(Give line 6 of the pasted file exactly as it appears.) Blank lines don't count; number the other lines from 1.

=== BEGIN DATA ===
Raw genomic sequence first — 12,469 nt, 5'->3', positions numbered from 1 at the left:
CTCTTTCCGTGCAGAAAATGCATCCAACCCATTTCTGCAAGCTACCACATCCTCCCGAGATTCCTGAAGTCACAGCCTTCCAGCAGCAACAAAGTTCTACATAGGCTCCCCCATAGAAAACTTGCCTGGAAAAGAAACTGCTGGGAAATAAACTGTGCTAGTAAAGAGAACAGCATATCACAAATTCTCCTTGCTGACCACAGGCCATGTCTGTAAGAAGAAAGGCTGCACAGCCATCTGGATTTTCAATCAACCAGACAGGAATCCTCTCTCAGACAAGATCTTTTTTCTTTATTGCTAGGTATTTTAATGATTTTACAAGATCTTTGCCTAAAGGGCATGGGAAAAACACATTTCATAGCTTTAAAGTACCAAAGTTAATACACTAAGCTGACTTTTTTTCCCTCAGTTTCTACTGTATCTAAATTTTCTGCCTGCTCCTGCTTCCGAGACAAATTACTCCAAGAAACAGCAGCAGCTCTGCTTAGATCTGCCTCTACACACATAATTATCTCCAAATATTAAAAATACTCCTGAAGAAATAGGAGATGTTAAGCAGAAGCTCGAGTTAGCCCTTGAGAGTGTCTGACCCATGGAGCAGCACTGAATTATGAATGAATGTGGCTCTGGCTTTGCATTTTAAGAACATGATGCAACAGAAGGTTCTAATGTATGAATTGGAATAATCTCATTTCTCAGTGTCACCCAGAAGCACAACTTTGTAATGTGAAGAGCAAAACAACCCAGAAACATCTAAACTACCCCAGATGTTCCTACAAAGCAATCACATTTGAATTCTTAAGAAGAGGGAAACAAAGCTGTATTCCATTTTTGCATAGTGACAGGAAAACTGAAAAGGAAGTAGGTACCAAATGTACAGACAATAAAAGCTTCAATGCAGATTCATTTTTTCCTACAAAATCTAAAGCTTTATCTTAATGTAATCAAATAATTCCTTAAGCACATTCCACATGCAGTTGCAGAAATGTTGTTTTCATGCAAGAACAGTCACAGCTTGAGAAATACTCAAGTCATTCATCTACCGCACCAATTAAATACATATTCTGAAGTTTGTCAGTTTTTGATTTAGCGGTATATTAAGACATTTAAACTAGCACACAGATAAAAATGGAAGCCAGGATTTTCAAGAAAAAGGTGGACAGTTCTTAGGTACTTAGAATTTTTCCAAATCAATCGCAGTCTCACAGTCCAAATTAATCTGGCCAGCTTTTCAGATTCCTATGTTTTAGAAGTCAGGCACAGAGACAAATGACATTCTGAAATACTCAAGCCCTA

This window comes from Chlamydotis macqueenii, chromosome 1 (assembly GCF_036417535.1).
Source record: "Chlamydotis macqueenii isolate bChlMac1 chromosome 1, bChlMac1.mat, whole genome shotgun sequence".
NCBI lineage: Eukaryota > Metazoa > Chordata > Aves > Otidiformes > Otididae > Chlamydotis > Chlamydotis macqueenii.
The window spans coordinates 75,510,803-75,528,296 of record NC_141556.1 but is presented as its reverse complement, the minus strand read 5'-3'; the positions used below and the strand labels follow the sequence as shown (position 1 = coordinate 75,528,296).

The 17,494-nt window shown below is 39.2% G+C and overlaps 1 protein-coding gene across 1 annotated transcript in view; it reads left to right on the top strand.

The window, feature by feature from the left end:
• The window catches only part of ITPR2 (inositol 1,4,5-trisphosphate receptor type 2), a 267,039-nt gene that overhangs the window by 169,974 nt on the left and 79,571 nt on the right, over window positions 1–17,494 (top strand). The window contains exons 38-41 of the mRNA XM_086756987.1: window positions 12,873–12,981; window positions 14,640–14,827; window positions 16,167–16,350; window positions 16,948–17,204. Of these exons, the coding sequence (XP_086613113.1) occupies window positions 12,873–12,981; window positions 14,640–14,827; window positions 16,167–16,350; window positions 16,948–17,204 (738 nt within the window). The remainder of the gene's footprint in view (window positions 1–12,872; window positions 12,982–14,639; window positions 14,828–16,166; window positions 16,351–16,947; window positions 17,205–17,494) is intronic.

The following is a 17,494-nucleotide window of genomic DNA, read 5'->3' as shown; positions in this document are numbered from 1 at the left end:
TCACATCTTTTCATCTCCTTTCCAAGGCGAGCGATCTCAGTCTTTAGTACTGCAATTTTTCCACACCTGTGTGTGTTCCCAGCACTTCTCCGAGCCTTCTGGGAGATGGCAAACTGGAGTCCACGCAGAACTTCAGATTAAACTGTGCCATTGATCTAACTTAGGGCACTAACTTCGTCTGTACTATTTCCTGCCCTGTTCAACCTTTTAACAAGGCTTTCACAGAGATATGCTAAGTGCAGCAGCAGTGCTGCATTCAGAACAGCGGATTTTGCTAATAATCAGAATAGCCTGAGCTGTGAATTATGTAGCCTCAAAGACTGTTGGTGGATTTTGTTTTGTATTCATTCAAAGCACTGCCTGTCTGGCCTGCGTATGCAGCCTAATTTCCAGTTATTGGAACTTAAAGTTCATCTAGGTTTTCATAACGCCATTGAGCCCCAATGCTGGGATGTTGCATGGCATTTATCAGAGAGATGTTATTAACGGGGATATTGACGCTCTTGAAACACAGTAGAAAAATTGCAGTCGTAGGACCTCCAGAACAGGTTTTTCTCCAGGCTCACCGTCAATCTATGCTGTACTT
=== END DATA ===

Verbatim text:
The window spans coordinates 75,510,803-75,528,296 of record NC_141556.1 but is presented as its reverse complement, the minus strand read 5'-3'; the positions used below and the strand labels follow the sequence as shown (position 1 = coordinate 75,528,296).